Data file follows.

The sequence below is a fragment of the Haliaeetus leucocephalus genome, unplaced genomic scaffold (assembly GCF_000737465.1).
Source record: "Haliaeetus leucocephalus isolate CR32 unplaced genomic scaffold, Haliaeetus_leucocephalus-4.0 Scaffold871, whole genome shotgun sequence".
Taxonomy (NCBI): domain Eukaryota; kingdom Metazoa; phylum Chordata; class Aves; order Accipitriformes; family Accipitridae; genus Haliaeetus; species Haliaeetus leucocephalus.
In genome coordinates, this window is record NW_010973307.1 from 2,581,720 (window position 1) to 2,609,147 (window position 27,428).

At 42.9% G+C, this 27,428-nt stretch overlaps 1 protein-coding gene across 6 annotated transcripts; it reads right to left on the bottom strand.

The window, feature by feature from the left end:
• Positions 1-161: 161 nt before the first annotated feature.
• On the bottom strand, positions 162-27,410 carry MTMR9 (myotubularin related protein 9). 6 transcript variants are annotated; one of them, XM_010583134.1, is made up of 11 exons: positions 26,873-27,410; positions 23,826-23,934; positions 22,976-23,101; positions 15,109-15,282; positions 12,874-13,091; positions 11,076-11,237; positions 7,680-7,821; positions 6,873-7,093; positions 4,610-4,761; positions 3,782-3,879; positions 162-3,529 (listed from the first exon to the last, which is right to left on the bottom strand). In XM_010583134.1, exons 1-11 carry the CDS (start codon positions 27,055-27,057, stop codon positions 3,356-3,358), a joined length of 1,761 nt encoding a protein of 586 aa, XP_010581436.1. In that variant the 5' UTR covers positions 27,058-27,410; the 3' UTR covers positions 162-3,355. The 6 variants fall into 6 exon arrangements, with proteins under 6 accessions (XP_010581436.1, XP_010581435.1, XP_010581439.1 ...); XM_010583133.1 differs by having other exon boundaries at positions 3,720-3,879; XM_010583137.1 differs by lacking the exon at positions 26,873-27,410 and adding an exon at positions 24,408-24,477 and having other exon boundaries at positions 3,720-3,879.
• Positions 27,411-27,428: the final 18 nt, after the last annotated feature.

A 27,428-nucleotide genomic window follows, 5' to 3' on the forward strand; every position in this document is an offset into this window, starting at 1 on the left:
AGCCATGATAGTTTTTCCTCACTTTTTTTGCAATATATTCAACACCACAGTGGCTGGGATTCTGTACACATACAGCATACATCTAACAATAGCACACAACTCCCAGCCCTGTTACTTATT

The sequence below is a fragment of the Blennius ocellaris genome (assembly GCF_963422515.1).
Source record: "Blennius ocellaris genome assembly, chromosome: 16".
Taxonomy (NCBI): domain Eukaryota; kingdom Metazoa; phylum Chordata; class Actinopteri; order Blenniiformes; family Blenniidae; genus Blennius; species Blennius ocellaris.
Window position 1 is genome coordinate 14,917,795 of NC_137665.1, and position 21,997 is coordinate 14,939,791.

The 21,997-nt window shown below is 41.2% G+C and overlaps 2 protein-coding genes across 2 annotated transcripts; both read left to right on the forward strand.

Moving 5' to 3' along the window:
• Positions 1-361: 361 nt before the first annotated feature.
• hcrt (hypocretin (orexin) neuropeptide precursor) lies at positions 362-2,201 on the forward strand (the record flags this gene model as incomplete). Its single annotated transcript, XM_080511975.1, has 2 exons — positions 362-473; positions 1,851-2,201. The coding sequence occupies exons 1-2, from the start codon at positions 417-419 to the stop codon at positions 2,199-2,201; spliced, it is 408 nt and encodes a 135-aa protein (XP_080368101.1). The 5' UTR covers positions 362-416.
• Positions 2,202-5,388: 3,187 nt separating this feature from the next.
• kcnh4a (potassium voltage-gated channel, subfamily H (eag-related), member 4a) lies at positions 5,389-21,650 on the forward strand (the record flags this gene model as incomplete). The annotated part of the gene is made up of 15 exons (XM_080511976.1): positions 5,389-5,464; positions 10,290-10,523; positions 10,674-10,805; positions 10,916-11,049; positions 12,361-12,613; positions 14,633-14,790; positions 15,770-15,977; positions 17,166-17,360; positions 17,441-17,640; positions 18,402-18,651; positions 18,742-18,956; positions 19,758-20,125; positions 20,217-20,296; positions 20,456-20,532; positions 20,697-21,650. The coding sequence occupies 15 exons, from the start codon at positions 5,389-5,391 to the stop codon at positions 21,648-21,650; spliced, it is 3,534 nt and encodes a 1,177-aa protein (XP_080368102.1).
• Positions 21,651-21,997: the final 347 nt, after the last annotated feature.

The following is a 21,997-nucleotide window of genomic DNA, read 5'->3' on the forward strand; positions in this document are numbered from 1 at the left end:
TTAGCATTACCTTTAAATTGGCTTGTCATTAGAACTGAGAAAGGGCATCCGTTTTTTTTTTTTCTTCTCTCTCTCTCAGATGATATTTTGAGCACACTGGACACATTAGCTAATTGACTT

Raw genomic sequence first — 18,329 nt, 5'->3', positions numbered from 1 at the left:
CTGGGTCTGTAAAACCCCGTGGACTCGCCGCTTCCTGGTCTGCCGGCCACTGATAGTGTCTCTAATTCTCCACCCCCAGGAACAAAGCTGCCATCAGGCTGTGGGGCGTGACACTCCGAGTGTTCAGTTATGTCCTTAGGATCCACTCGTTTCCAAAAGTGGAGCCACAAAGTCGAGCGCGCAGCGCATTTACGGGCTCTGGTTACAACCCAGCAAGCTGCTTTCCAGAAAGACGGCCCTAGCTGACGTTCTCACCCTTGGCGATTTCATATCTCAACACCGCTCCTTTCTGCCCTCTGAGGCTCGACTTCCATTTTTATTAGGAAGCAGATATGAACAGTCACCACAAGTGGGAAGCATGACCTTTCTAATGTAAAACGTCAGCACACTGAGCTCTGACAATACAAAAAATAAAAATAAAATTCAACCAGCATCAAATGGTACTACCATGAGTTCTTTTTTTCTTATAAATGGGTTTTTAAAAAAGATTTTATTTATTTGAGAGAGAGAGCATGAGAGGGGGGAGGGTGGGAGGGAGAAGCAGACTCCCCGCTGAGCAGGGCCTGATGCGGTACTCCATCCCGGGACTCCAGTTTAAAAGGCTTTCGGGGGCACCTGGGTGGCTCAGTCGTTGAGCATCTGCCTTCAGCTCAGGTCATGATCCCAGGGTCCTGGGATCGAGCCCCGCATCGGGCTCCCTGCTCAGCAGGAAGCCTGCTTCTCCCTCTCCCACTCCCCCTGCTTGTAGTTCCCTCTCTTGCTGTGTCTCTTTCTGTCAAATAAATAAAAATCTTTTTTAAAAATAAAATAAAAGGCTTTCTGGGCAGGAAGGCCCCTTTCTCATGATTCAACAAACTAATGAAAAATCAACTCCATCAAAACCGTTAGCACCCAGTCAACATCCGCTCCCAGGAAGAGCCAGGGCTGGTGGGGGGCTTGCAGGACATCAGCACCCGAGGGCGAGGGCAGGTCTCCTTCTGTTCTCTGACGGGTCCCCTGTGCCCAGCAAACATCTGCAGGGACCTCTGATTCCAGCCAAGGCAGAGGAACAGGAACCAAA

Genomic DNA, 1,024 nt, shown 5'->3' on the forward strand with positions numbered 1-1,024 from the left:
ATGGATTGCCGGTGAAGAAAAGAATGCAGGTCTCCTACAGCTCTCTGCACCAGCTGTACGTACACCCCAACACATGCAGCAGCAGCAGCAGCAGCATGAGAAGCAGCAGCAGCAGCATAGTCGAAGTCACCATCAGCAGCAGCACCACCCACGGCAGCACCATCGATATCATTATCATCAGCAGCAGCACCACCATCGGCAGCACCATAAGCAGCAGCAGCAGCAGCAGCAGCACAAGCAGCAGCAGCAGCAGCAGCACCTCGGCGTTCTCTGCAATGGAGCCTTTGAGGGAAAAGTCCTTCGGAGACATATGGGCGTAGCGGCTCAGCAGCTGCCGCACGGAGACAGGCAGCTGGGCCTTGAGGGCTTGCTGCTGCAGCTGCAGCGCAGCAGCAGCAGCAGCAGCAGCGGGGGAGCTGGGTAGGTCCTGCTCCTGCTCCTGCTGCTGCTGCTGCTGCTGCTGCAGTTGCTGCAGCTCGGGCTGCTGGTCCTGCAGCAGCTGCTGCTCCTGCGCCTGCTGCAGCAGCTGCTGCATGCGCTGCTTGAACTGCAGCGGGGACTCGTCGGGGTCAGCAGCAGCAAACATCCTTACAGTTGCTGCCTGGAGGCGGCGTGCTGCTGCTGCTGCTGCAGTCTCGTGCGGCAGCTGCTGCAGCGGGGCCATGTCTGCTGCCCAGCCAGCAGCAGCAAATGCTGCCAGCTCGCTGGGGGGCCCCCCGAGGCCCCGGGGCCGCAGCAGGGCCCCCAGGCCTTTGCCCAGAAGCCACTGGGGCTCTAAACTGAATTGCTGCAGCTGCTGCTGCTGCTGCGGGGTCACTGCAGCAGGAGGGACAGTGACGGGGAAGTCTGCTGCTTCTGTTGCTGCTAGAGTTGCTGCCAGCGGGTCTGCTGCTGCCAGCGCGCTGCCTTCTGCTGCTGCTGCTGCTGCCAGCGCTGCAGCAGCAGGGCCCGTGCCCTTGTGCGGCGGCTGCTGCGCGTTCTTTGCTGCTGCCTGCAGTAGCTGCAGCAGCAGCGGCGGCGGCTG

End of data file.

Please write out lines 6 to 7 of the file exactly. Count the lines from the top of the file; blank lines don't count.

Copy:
The window, feature by feature from the left end:
• Positions 1-161: 161 nt before the first annotated feature.